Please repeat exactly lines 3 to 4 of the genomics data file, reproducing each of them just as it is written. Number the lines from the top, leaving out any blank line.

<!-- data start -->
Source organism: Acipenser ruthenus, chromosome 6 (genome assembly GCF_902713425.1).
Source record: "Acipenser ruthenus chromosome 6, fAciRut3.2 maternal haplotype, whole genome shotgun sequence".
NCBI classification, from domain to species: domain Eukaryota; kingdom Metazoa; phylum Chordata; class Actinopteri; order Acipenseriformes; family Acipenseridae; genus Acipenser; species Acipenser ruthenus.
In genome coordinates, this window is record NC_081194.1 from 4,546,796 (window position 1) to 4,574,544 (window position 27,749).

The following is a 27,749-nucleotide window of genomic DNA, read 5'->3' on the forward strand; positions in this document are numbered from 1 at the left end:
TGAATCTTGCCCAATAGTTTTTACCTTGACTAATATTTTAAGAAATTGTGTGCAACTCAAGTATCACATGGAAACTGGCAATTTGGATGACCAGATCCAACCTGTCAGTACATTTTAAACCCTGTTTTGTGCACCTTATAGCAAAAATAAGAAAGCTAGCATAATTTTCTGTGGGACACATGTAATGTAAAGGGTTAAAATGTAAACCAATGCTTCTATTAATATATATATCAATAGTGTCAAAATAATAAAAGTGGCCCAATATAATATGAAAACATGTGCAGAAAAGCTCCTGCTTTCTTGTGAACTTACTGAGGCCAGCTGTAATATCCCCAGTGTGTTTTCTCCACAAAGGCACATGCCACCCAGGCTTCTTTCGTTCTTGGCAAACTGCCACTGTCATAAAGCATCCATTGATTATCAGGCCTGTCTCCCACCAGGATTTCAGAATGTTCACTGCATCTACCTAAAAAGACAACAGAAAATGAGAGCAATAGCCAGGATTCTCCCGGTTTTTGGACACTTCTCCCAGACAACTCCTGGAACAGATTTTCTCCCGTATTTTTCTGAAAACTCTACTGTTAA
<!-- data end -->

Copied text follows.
NCBI classification, from domain to species: domain Eukaryota; kingdom Metazoa; phylum Chordata; class Actinopteri; order Acipenseriformes; family Acipenseridae; genus Acipenser; species Acipenser ruthenus.
In genome coordinates, this window is record NC_081194.1 from 4,546,796 (window position 1) to 4,574,544 (window position 27,749).